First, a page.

Run time: 112 mins
The unlikely but real-life tale of shanty-singing seafarers whose novelty debut album triumphantly sailed into the UK top ten.
British cinema is as well known for its charming tales of triumph over adversity as it is for the darkness of its kitchen sink grit. Just look at 2014’s Pride or last summer’s Swimming with Men and you get the picture. The latest entry to that underdog canon is Fisherman’s Friends.
When hotshot music producer and city boy Danny (Daniel Mays) arrives in the Cornish fishing Port Isaac on a stag do, a prank gone awry leaves him stranded alone in the village. Urged by his boss to try to sign the local sailors, who regularly perform in the harbour, a bewildered Danny tries to make the deal a reality. He’s unaware that this is yet another wind-up but when something in the music speaks to his romantic soul, Danny makes it his mission to bring the fishermen and their music to the world.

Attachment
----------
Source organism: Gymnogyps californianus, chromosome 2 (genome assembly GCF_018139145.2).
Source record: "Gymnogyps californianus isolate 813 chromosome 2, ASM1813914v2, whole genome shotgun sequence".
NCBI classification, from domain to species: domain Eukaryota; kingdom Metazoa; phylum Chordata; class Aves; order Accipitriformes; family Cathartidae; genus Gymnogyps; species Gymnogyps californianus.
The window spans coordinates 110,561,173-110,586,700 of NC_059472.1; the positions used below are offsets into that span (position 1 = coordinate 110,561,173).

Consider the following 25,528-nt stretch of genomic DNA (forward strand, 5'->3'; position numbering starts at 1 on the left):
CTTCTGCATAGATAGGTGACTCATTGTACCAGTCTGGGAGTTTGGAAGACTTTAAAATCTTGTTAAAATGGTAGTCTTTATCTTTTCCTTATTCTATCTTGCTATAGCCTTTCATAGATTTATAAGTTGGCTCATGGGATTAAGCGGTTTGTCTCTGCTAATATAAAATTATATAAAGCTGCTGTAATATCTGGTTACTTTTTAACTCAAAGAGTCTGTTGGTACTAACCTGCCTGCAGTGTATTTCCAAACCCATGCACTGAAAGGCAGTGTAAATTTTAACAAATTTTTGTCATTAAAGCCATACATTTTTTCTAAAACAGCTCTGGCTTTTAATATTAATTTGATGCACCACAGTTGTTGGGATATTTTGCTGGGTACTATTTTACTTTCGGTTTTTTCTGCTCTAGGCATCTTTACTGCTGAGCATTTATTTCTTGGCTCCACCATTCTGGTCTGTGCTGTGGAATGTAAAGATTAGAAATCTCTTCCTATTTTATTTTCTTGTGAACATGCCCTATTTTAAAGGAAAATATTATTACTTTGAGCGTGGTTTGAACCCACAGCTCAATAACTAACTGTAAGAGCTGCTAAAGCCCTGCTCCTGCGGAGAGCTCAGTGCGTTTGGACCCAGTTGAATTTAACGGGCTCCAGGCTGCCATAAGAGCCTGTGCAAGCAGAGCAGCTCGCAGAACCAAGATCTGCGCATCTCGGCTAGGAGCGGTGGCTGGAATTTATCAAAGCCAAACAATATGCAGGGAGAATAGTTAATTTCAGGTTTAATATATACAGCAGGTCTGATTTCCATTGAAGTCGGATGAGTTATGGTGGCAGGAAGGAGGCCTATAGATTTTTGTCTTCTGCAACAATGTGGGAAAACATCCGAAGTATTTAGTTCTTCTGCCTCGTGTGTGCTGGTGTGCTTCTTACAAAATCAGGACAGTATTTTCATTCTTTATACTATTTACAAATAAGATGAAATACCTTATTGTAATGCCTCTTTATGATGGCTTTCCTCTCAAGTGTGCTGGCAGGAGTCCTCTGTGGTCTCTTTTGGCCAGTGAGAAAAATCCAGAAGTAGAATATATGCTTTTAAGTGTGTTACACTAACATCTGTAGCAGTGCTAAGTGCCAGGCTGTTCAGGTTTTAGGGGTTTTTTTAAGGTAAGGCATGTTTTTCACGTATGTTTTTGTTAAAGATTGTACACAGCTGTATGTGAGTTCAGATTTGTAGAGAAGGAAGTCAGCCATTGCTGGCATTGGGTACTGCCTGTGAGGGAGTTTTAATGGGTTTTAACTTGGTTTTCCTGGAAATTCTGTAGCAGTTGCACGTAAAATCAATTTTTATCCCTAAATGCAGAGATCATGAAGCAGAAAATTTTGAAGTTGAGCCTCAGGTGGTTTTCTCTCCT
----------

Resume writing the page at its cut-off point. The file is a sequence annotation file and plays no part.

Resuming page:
Director Chris Foggin’s lovely little film, while gleefully wallowing in its weirdness, smartly knows when to get serious and land some truly emotional blows. (Research Chris Coetsee) Come and see a bunch of old jumpers truly singing their hearts out.